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Yale J Biol Med. 1998 Sep-Oct;71(5):355-65.

Peripheral blood progenitor cell cycle kinetics following priming with pIXY321 in patients treated with the "ICE" regimen.

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Yale University School of Medicine and the Yale Cancer Center, New Haven, Connecticut 06520, USA.



Treatment with hematopoietic growth factors increases the percentage of hematopoietic progenitor cells in cell cycle. Following withdrawal of certain growth factors, preclinical data suggest that there is a transient fall in the percentage of progenitor cells in cycle below the baseline, thus providing a window to administer chemotherapy with reduced risk of myelotoxicity.


Patients with histologically confirmed, previously untreated neoplasia, were treated with pIXY321 by subcutaneous injection at a dose of 375 microg/m2 twice daily (total dose 750 microg/m2/day) for seven days (days -8 to -2), followed by a two-day rest (days -1 to 0). Patients received ICE (ifosfamide, carboplatin and etoposide) on days 1 to 3. On day 4, pIXY321 was resumed until hematologic recovery. Peripheral blood was collected on days -8, -2, -1, 1, and cell cycle distribution was determined using flow cytometry.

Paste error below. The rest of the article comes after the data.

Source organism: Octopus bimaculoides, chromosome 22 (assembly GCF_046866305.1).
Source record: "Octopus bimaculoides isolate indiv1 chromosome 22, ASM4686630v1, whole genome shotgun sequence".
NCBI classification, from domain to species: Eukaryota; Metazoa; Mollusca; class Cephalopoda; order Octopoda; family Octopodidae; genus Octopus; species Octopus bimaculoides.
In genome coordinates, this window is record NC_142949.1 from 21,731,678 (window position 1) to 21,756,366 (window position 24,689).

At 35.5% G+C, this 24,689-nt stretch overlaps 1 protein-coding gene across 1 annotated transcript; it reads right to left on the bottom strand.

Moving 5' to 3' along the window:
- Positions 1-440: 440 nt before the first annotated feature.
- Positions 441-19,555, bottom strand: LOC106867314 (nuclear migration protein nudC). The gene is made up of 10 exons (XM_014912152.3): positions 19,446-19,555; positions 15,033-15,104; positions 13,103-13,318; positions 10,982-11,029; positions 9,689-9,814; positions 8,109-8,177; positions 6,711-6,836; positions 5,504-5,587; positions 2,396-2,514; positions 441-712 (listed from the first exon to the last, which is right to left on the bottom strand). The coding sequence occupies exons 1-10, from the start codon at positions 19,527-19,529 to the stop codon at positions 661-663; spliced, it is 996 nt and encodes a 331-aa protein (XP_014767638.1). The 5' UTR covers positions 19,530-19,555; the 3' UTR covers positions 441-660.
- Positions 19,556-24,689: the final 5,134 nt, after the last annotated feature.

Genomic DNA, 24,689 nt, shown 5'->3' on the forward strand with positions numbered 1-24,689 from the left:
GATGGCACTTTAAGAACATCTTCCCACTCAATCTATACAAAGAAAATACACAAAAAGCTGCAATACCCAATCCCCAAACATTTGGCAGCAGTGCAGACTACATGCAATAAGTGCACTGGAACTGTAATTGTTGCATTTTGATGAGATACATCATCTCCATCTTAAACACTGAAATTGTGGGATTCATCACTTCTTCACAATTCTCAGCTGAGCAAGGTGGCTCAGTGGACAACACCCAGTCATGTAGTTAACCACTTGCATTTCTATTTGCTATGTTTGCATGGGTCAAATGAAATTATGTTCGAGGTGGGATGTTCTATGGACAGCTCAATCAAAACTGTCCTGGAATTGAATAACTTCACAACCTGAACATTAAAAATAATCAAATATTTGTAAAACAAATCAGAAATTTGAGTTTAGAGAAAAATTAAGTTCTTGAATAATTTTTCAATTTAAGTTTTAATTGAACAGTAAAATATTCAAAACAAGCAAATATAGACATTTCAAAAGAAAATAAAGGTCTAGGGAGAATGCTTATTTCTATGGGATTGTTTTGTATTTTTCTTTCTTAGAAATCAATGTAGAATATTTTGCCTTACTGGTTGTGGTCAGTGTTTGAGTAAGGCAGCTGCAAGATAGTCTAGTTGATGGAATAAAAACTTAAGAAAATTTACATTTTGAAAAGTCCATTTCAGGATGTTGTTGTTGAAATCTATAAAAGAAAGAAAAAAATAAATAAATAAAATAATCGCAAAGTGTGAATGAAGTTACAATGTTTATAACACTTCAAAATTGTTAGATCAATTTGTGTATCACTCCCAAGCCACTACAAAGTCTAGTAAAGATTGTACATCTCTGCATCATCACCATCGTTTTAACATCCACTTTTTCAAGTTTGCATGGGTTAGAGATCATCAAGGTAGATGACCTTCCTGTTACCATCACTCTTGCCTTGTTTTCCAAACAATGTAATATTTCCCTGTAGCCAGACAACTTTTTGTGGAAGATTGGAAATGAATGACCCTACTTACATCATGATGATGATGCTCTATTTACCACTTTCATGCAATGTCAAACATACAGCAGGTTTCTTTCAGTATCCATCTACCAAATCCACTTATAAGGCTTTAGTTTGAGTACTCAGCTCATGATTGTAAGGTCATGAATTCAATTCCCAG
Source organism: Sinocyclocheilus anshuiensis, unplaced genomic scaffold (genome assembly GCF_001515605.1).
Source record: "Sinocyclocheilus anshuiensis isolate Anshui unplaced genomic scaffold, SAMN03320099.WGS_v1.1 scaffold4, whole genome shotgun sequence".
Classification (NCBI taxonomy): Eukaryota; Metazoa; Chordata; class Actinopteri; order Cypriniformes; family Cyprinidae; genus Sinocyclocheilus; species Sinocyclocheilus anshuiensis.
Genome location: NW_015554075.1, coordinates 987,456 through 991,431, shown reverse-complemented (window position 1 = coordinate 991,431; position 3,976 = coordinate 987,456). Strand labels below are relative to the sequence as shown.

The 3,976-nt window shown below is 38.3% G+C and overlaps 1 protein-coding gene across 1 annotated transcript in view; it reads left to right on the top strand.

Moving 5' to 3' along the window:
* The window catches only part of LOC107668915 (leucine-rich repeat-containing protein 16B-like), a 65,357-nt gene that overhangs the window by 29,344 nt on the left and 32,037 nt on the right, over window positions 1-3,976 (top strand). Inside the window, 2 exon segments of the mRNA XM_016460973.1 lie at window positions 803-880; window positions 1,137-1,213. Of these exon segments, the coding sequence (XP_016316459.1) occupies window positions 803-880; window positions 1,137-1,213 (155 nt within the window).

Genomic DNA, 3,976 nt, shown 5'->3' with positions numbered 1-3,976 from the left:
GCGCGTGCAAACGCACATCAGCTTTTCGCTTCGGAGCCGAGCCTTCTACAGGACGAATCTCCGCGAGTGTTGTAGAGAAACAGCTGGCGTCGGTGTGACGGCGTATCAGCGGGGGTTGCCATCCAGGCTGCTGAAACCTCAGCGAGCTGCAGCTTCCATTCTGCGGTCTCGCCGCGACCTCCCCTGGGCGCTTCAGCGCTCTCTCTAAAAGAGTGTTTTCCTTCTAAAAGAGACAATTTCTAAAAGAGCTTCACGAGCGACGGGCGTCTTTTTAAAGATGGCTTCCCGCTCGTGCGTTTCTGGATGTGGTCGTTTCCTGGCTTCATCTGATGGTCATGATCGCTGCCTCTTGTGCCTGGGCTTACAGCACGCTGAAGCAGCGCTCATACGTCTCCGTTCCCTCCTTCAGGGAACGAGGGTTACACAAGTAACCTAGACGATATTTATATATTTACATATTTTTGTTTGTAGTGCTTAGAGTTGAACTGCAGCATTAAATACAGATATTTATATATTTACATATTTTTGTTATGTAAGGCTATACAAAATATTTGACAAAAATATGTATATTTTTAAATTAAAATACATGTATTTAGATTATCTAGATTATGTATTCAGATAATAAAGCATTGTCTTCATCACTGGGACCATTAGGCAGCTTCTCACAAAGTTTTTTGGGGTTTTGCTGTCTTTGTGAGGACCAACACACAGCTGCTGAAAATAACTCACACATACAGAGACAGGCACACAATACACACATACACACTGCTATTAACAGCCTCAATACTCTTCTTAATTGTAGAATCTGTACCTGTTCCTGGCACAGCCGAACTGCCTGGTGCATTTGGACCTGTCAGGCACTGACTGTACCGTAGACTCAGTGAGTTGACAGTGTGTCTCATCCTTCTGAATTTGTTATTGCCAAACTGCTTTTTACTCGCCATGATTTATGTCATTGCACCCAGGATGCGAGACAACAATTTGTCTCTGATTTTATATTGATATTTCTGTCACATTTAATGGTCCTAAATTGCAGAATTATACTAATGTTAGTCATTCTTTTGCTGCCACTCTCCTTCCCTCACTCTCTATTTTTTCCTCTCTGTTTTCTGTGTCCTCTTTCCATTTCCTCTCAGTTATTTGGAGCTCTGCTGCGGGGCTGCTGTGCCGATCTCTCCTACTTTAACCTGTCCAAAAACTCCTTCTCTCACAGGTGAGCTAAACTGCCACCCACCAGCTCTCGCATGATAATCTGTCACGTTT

Twenty patients were treated in this study and received a total of 54 cycles. Partial responses were observed in three of 13 patients with non-small cell lung cancer (23 percent) and two of five patients with small cell lung cancer (40 percent). Six of 15 patients had an increased number of cells in S+G2/M on day 1 of ICE following seven days of pIXY321 and two days off (days -1 to 0). The average increase was 63 percent (range 6-253). Seven patients had a decreased number of cells in S+G2/M. The average decrease was 55 percent (range 6.3-78). There were no significant differences among the fifteen patients with regards to the observed toxicity of the chemotherapy.


pIXY321 in this schedule did not consistently decrease the percentage of cycling progenitor cells in the peripheral blood. Future studies should define whether other growth factors and/or schedules can synchronize progenitor cell cycling and protect the marrow compartment from cycle specific chemotherapy.

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